Our latest findings further illustrate the need for learning recovery, especially for the most disadvantaged. To help the Government formulate its plans, we asked our panellists their views on a number of government proposals and others' ideas (Graph 2). Then we asked senior leaders which strategies they were actually using, or intending to use to help pupils recover learning (Graph 3).

The findings show that the the profession is somewhat at odds with the current direction of travel – although we wait to hear what Sir Kevan Collins, the Education Recovery Commissioner decides. He has noted that ‘nothing is off the table’ and will be discussing options with the profession.

Broadly speaking, the profession shares the Government’s evidence-based commitment to tutoring. Graph 2 shows that there is high support for it when delivered by school staff within the school day, but less support when it is delivered by other organisations.

Summer schools are very unpopular, especially if led by school staff, which is an expectation in the summer schools strategy (see Graph 2). Government summer school funding is aimed at secondary schools for upcoming Year 7s, yet only one in five secondary leaders (22%) intended to run one. The profession has virtually no appetite for, or intention to use, ideas with a weak evidence base, such as pupils repeating a school year, or extending the school term. Recent research shows that parents have similar views. Government may wish to reflect on such suggestions, given their limited support.

The DfE has specified that schools should still be delivering a broad and balanced curriculum. However, almost two thirds of our panel believed that reducing curriculum content (a mitigation rather than a recovery approach) should be used to help pupils move on (see Graph 2). Graph 3 shows that a smaller, but not insubstantial, proportion of senior leaders (27 per cent) were currently reducing, or intending to reduce, curriculum content. More investigation is needed to understand this practice and its acceptability.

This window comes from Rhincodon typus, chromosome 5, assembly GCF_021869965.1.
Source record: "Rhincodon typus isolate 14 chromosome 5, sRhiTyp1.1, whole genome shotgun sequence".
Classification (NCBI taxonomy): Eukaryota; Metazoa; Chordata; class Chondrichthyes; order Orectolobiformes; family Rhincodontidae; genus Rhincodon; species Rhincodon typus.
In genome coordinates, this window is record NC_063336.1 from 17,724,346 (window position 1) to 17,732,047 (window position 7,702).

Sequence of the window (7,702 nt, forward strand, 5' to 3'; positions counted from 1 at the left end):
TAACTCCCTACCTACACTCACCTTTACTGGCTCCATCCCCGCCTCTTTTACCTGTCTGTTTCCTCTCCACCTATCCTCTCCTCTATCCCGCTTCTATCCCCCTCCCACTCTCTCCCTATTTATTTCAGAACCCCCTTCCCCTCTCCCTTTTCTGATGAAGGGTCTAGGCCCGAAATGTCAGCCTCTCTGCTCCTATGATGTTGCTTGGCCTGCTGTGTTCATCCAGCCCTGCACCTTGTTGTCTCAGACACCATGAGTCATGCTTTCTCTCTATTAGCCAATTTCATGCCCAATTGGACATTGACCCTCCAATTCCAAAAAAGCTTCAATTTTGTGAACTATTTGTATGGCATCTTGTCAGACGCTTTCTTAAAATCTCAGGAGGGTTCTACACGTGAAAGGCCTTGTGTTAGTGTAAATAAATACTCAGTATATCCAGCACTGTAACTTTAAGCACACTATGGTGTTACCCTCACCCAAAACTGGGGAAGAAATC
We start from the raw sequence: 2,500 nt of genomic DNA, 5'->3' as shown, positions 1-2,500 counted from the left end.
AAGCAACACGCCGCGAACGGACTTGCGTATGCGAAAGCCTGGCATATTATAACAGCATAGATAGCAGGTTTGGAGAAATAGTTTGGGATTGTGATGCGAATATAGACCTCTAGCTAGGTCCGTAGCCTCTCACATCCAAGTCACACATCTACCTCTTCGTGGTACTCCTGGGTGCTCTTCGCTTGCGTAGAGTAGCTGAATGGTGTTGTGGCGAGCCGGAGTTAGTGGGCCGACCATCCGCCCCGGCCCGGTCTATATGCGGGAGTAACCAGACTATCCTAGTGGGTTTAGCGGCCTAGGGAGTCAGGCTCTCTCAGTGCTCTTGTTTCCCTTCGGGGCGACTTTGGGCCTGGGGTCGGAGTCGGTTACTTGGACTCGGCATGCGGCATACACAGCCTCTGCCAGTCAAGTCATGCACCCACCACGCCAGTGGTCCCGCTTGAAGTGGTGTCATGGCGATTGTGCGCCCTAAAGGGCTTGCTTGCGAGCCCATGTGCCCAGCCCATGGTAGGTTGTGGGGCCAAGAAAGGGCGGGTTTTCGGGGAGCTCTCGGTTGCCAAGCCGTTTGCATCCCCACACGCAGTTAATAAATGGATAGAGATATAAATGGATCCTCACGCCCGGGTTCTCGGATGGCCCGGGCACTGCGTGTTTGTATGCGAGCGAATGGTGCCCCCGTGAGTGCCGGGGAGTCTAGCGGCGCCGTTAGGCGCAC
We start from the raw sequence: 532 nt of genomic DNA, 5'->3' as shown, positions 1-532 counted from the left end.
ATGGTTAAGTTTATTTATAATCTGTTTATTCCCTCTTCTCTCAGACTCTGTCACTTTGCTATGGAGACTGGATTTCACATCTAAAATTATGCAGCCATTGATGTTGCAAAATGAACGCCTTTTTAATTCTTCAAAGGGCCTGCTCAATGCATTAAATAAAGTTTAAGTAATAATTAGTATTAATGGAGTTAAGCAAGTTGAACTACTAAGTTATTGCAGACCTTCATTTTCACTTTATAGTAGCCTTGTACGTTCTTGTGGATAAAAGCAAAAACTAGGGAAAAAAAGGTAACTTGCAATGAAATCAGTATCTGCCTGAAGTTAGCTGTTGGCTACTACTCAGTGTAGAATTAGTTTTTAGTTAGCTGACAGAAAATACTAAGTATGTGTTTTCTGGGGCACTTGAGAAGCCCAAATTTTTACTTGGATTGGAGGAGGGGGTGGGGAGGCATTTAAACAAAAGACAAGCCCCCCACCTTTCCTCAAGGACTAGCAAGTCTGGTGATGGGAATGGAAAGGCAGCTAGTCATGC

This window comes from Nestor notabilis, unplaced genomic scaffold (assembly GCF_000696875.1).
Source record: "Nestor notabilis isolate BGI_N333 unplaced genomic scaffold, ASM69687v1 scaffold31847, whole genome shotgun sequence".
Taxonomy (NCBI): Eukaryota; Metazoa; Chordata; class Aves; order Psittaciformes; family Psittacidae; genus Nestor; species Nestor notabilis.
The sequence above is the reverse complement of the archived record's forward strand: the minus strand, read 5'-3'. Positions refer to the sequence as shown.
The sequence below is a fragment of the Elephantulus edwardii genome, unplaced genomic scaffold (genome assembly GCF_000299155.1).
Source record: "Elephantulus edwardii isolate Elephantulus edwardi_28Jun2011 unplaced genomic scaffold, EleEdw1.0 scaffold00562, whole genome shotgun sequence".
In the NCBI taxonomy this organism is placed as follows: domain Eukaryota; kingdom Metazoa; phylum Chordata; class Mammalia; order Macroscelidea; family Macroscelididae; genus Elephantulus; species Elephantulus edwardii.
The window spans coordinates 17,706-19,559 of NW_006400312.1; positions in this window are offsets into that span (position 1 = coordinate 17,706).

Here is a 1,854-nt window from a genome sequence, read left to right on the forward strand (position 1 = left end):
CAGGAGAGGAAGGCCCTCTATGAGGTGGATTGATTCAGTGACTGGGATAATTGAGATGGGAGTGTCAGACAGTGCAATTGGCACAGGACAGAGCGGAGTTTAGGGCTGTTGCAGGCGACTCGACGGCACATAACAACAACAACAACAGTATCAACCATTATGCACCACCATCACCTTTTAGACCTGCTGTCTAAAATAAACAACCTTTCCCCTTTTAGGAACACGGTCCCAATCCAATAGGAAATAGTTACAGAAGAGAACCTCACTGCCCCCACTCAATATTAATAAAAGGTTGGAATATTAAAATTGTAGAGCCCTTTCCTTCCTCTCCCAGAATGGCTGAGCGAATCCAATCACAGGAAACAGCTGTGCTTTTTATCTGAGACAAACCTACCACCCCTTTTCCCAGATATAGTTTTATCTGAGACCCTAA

What do we recommend?

Most pupils have fallen behind but, with time, many will catch up. However, those who have missed the most learning – often the most disadvantaged –  need targeted support. The DfE doesn’t appear to be making any adjustment in the financial support available for summer schools according to school disadvantage, and although more senior leaders from both phases in disadvantaged schools are intending to run a summer school, only a minority of the most deprived schools are planning to run one. Similarly, the NTP has been criticised for failing to support sufficient numbers of disadvantaged pupils, although this is being addressed in the plans for phase 2. It appears to be a challenge to target support where it is needed most.

We are supportive of Sir Kevan Collins’ intention to prioritise discussions with the profession in order to formulate a long-term learning-recovery programme. Teachers have clear views about learning recovery and senior leaders are already moving forward with their plans, some of which do not align perfectly with government proposals or strategies. We recommend that there is thorough consultation of, and engagement with, the profession to avoid further misalignment, and to ensure that a learning recovery strategy is developed, which is fit for purpose, which commands widespread support, and which targets support to the pupils that need it most.

For more detailed commentary, download the following publication: The impact of Covid-19 on schools in England: experiences of the third period of partial school closures and plans for learning recovery